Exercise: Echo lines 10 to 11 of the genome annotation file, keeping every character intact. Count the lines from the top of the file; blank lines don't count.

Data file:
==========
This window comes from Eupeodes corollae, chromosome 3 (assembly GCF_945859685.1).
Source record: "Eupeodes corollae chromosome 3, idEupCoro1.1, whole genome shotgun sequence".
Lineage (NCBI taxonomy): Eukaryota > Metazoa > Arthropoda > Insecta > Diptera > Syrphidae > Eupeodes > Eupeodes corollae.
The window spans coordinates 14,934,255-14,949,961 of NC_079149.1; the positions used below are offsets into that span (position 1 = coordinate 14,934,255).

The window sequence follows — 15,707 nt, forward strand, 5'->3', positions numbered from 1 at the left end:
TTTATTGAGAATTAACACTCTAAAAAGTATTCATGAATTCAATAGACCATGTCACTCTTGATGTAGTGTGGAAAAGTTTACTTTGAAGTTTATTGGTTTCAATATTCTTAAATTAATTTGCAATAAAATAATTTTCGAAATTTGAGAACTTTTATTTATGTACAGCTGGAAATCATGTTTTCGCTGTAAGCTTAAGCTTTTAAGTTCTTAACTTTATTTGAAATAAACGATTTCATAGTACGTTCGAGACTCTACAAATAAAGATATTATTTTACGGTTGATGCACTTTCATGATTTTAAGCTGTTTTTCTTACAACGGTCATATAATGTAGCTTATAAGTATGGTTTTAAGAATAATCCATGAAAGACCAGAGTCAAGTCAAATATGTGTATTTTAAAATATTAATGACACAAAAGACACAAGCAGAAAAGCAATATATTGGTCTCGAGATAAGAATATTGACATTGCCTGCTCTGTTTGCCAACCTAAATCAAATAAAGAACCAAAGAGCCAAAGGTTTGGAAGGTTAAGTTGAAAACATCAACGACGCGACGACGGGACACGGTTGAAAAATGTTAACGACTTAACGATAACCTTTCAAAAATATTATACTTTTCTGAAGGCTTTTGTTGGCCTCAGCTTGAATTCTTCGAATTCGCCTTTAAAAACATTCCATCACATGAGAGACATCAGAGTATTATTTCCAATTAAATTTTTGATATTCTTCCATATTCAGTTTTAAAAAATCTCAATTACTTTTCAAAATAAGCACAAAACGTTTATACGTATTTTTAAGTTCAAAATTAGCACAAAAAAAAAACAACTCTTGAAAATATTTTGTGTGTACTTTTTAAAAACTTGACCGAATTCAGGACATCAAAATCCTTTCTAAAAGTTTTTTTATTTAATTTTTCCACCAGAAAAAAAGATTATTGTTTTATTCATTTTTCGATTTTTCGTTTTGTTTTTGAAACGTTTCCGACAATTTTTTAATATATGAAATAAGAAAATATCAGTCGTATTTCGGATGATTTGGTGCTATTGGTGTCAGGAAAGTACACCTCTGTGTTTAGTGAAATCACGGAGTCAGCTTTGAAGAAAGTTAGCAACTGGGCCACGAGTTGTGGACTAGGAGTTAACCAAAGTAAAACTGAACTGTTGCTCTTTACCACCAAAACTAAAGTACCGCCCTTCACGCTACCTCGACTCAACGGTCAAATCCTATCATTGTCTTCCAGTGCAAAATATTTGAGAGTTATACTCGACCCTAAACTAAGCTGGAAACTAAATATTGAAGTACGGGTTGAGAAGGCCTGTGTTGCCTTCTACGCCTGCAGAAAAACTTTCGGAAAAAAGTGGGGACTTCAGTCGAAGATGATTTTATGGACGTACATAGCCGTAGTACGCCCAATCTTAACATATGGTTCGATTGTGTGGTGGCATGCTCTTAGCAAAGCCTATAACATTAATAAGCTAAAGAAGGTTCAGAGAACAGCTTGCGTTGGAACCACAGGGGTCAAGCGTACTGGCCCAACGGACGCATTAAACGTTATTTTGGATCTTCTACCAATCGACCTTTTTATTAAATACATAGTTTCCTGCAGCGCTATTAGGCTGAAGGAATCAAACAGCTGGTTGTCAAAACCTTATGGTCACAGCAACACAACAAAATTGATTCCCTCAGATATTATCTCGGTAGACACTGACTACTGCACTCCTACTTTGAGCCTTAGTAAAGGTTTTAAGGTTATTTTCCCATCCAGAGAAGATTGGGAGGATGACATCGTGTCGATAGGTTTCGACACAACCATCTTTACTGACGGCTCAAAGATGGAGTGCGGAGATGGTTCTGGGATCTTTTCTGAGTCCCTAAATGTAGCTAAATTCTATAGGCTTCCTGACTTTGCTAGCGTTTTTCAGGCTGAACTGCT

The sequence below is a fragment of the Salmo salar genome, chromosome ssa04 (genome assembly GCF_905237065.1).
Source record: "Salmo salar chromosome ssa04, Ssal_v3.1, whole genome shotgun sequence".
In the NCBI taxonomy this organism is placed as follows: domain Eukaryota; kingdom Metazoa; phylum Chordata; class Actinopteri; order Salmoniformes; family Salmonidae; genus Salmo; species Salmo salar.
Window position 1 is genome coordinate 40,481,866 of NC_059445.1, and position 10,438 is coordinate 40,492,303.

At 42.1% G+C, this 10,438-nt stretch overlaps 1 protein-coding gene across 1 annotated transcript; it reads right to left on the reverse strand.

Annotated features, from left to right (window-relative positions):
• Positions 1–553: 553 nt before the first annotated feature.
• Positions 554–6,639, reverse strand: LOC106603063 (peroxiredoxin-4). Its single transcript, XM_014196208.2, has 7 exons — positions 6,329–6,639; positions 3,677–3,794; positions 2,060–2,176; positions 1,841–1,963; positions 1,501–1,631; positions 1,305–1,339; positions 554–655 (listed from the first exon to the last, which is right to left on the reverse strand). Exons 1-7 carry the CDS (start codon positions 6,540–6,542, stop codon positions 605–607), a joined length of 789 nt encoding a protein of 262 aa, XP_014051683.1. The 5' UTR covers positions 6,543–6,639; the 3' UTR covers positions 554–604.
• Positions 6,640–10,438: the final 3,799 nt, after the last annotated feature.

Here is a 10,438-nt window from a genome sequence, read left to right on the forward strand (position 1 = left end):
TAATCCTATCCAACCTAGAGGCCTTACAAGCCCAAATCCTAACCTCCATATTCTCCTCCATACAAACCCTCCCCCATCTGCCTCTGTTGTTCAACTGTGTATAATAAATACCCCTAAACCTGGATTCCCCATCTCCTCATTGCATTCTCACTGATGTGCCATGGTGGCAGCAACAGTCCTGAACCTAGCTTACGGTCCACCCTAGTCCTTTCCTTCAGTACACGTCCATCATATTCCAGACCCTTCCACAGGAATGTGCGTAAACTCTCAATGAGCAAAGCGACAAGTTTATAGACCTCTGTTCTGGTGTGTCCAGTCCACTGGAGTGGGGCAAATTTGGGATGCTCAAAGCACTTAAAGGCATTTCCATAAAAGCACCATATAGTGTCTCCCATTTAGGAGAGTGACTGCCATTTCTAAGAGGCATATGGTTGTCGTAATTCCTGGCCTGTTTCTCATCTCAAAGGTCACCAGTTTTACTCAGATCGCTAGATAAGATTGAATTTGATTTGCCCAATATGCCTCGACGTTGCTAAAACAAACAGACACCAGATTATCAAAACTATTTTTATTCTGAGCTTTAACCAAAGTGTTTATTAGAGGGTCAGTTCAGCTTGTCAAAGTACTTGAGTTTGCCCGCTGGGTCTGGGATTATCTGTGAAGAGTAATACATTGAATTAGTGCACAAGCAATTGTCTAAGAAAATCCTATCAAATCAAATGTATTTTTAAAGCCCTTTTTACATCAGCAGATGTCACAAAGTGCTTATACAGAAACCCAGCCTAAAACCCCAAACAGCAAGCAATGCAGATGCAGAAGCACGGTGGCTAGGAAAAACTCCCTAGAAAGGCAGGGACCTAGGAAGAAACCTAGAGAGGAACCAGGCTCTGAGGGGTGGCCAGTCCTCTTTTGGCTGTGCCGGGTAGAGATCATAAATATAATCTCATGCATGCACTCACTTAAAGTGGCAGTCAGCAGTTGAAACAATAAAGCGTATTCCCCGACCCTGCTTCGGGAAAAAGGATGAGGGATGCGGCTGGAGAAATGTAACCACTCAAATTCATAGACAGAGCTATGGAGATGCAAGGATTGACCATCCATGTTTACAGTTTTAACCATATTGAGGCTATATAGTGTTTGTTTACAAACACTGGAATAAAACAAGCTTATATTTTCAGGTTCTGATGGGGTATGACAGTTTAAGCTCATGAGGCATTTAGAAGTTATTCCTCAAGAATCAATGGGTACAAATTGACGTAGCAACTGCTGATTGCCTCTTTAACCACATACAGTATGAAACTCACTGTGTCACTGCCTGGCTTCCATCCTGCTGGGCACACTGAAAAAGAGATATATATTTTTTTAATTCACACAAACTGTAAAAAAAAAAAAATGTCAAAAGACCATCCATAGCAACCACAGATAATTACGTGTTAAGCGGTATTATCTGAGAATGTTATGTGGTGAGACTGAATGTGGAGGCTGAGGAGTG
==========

Window position 1 is genome coordinate 40,481,866 of NC_059445.1, and position 10,438 is coordinate 40,492,303.

At 42.1% G+C, this 10,438-nt stretch overlaps 1 protein-coding gene across 1 annotated transcript; it reads right to left on the reverse strand.